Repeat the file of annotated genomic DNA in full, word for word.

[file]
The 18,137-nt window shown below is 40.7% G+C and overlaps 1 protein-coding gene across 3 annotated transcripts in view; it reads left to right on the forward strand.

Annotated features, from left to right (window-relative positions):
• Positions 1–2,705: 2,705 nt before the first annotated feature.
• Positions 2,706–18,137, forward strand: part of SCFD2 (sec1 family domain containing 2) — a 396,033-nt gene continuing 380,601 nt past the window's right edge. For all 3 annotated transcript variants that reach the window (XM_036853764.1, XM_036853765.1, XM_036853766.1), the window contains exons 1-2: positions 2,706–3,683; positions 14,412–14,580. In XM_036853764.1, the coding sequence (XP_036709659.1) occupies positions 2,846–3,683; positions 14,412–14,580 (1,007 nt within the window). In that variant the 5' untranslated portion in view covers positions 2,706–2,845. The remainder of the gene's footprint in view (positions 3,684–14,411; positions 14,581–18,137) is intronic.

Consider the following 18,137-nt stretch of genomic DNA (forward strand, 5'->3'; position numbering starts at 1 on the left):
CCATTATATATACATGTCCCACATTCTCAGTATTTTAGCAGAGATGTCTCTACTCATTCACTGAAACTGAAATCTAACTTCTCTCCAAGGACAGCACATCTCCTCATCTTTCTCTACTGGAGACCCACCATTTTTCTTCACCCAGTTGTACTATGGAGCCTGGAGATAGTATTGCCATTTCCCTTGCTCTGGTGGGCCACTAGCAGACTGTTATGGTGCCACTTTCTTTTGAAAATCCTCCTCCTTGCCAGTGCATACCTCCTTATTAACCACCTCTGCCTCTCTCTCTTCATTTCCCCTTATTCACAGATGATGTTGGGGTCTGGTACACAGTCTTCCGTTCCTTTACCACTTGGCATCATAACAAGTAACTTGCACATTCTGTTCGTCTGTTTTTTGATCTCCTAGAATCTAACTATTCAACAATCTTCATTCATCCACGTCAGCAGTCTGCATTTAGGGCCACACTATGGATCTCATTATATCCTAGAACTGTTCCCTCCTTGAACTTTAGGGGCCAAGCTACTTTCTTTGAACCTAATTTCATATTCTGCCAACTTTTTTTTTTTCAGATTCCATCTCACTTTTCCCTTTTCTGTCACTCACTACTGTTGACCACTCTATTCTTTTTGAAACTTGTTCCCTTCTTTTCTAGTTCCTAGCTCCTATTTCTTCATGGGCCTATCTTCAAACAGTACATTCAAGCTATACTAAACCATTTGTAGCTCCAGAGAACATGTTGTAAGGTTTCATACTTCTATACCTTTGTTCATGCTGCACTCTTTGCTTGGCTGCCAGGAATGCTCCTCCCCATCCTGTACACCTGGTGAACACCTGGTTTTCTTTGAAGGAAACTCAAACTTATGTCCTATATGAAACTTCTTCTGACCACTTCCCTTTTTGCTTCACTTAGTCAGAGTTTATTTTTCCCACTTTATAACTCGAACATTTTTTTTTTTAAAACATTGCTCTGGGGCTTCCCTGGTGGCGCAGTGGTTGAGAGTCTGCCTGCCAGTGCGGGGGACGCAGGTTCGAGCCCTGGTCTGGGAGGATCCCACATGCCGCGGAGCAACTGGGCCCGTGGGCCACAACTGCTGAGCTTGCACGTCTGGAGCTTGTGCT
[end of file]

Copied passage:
The 18,137-nt window shown below is 40.7% G+C and overlaps 1 protein-coding gene across 3 annotated transcripts in view; it reads left to right on the forward strand.

Annotated features, from left to right (window-relative positions):
• Positions 1–2,705: 2,705 nt before the first annotated feature.
• Positions 2,706–18,137, forward strand: part of SCFD2 (sec1 family domain containing 2) — a 396,033-nt gene continuing 380,601 nt past the window's right edge. For all 3 annotated transcript variants that reach the window (XM_036853764.1, XM_036853765.1, XM_036853766.1), the window contains exons 1-2: positions 2,706–3,683; positions 14,412–14,580. In XM_036853764.1, the coding sequence (XP_036709659.1) occupies positions 2,846–3,683; positions 14,412–14,580 (1,007 nt within the window). In that variant the 5' untranslated portion in view covers positions 2,706–2,845. The remainder of the gene's footprint in view (positions 3,684–14,411; positions 14,581–18,137) is intronic.

Consider the following 18,137-nt stretch of genomic DNA (forward strand, 5'->3'; position numbering starts at 1 on the left):
CCATTATATATACATGTCCCACATTCTCAGTATTTTAGCAGAGATGTCTCTACTCATTCACTGAAACTGAAATCTAACTTCTCTCCAAGGACAGCACATCTCCTCATCTTTCTCTACTGGAGACCCACCATTTTTCTTCACCCAGTTGTACTATGGAGCCTGGAGATAGTATTGCCATTTCCCTTGCTCTGGTGGGCCACTAGCAGACTGTTATGGTGCCACTTTCTTTTGAAAATCCTCCTCCTTGCCAGTGCATACCTCCTTATTAACCACCTCTGCCTCTCTCTCTTCATTTCCCCTTATTCACAGATGATGTTGGGGTCTGGTACACAGTCTTCCGTTCCTTTACCACTTGGCATCATAACAAGTAACTTGCACATTCTGTTCGTCTGTTTTTTGATCTCCTAGAATCTAACTATTCAACAATCTTCATTCATCCACGTCAGCAGTCTGCATTTAGGGCCACACTATGGATCTCATTATATCCTAGAACTGTTCCCTCCTTGAACTTTAGGGGCCAAGCTACTTTCTTTGAACCTAATTTCATATTCTGCCAACTTTTTTTTTTTCAGATTCCATCTCACTTTTCCCTTTTCTGTCACTCACTACTGTTGACCACTCTATTCTTTTTGAAACTTGTTCCCTTCTTTTCTAGTTCCTAGCTCCTATTTCTTCATGGGCCTATCTTCAAACAGTACATTCAAGCTATACTAAACCATTTGTAGCTCCAGAGAACATGTTGTAAGGTTTCATACTTCTATACCTTTGTTCATGCTGCACTCTTTGCTTGGCTGCCAGGAATGCTCCTCCCCATCCTGTACACCTGGTGAACACCTGGTTTTCTTTGAAGGAAACTCAAACTTATGTCCTATATGAAACTTCTTCTGACCACTTCCCTTTTTGCTTCACTTAGTCAGAGTTTATTTTTCCCACTTTATAACTCGAACATTTTTTTTTTTAAAACATTGCTCTGGGGCTTCCCTGGTGGCGCAGTGGTTGAGAGTCTGCCTGCCAGTGCGGGGGACGCAGGTTCGAGCCCTGGTCTGGGAGGATCCCACATGCCGCGGAGCAACTGGGCCCGTGGGCCACAACTGCTGAGCTTGCACGTCTGGAGCTTGTGCT